Martyn Rady (born 1955) is Masaryk Professor Emeritus of Central European History at the School of Slavonic and East European Studies (SSEES), University College London (UCL). He was from 1995 to 2009 Warden of Hughes Parry Hall, an intercollegiate hall of the University of London. He retired from UCL in December 2020. He lives in Stroud in Gloucestershire. [1]

Martyn Rady
Born1955 (age 68–69)
Academic background
EducationUniversity of London
Academic work
InstitutionsUniversity College London
Doctoral studentsEleanor Janega, Jamie Bulloch



Martyn Rady was educated at Caterham School and Westfield College, University of London, where he read for a BA in History. He went on to do postgraduate work at the University of London and the Hungarian Academy of Sciences, which he attended as a British Council exchange student. While a teacher at Mill Hill School in the 1980s Rady wrote several books for sixth-formers, including Emperor Charles V (Longman, 1987). He moved to SSEES in 1990, where he had previously completed his PhD, publishing books and articles primarily on the history of Romania and Hungary. His principal academic interest is Hungarian legal history and the translation of medieval Latin texts. In retirement, he has published books aimed at the popular market, The Habsburgs: The Rise and Fall of a World Power (2020) and The Middle Kingdoms: A New History of Central Europe (2023). From 1998 to 2020 he was General Editor of The Slavonic and East European Review. In 2004 he was made an Honorary Life Member of the Modern Humanities Research Association. He was appointed Professor of Central European History in 2004 and awarded the established Masaryk Chair in 2015. He holds honorary doctorates from the Károli Gaspar University in Budapest and the Lucian Blaga University of Sibiu in Romania.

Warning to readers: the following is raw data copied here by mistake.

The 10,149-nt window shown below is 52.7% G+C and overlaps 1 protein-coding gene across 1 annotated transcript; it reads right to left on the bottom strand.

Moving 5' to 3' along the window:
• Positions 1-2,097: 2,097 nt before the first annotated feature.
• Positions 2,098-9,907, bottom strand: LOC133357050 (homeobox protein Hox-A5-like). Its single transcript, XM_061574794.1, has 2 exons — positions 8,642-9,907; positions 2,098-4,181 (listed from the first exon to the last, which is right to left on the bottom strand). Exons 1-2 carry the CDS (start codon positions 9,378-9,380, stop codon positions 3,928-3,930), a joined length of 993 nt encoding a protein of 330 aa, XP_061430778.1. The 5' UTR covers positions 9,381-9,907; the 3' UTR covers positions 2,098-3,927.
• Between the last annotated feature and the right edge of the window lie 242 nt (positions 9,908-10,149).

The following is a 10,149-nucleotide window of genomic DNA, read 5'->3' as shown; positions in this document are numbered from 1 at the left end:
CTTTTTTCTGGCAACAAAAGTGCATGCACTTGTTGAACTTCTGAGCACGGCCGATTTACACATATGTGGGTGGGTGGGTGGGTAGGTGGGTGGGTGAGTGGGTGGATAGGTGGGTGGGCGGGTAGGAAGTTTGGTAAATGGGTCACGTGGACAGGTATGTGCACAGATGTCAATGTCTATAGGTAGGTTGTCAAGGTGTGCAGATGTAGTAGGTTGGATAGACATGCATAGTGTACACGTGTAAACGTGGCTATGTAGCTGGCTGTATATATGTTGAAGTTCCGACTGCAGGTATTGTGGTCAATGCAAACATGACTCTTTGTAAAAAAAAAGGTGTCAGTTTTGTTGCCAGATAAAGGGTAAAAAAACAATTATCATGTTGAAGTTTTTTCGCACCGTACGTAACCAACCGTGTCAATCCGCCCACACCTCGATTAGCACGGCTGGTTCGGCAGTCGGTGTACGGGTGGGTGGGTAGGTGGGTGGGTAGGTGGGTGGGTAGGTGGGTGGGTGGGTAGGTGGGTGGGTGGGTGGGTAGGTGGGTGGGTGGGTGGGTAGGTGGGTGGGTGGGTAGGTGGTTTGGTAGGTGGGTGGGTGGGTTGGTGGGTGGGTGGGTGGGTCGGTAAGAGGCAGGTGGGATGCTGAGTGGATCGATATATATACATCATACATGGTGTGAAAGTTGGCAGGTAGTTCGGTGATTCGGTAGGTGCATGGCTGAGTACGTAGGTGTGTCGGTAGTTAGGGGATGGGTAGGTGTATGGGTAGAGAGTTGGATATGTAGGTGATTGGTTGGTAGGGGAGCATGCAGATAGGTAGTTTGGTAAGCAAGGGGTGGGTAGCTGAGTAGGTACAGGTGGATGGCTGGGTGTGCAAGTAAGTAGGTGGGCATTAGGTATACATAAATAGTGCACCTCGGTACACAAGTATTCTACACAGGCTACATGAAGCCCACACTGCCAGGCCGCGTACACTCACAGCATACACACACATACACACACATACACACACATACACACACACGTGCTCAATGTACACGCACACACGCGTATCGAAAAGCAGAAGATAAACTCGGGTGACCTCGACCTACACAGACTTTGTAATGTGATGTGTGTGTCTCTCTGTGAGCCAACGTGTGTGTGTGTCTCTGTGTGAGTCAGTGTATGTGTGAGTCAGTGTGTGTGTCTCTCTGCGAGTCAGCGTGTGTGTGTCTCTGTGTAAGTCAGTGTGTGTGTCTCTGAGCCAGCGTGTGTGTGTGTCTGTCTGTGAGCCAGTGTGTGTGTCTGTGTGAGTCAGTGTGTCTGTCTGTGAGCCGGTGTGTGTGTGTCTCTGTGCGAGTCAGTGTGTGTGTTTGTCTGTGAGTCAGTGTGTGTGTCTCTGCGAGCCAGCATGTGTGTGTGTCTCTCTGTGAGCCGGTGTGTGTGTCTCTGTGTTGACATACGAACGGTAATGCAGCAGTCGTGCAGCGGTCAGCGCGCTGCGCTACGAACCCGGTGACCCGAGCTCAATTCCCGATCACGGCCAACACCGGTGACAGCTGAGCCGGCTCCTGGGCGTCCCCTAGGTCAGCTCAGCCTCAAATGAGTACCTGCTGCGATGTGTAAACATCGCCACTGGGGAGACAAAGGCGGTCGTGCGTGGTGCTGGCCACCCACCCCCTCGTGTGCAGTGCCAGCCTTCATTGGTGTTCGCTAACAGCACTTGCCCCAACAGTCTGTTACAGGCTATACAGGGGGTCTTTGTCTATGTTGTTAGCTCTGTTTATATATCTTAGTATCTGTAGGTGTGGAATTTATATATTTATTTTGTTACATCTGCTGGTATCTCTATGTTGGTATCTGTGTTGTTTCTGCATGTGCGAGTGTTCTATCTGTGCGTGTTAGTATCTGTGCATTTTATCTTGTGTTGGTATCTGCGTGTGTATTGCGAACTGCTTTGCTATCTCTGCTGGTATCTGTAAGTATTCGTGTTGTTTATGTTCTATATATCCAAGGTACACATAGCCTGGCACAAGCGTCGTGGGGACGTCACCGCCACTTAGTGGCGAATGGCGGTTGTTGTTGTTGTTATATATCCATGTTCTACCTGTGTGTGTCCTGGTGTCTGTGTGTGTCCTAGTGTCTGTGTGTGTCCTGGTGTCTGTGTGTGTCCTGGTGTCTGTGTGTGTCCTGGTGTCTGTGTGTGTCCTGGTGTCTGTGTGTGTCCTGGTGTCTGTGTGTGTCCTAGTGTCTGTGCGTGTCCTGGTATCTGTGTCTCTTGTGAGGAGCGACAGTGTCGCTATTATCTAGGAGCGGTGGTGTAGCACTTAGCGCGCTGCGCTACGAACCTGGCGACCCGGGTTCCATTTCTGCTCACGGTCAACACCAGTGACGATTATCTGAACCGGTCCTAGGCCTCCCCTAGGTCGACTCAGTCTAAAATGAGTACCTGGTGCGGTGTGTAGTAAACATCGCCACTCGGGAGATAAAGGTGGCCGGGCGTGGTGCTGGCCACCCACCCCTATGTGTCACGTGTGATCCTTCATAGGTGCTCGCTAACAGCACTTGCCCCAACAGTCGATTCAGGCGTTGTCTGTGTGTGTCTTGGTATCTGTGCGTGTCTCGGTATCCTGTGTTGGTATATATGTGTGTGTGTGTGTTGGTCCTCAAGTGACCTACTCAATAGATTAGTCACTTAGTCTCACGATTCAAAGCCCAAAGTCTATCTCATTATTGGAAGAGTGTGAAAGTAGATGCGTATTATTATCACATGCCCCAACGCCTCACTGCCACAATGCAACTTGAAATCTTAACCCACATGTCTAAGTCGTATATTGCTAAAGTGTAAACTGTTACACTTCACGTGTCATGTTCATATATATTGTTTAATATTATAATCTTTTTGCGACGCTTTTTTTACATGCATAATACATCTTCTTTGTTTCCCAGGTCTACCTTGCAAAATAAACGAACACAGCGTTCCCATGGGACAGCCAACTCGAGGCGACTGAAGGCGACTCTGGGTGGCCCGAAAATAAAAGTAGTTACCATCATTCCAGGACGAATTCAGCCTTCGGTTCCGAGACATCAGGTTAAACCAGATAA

Rady's publications include:

  • Medieval Buda: A Study of Municipal Government and Jurisdiction in the Kingdom of Hungary (East European Monographs, 1985).
  • Emperor Charles V (Longman, 1988) Seminar Studies in History series
  • Romania in Turmoil: A Contemporary History (IB Tauris, 1992)
  • (ed. with Peter J.S. Duncan) Towards a New Community: Culture and Politics in Post- Totalitarian Europe (SSEES and LitVerlag, 1993)
  • (joint author) Cultural Atlas of the Renaissance (Prentice-Hall/Time-Life, 1993)
  • Nobility, Land and Service in Medieval Hungary (Palgrave, 2000)
  • Customary Law in Hungary: Courts, Texts, and the Tripartitum (OUP, 2015)
  • (ed. with László Péter and P. Sherwood) 'Lajos Kossuth Sent Word...' Papers delivered on the occasion of the bicentenary of Kossuth's Birth (SSEES, 2003)
  • (ed.) Custom and Law in Central Europe (Cambridge Centre for European Law, 2003)
  • (ed. with László Péter) British-Hungarian Relations Since 1848 (SSEES, 2004)
  • (ed. & trans with J. Bak and P. Banyo): Werbőczy, The Customary Law of the Renowned Kingdom of Hungary: A Work in Three Parts (the Tripartitum) (CEU and Schlacks, Budapest and Idyllwild, 2005)
  • (ed. with László Péter): Resistance, Rebellion and Revolution in Hungary and Central Europe: Commemorating 1956 (London, 2008)
  • The Habsburgs: The Rise and Fall of a World Power (Allen Lane, 2020; also published by Basic Books as The Habsburgs: To Rule the World)
  • The Middle Kingdoms: A New History of Central Europe (Allen Lane and Basic Books, 2023)


  1. ^ Rich, Vera (1 January 1999). "Hungarian-language teaching in Romania". Times Higher Education. Retrieved 27 May 2011.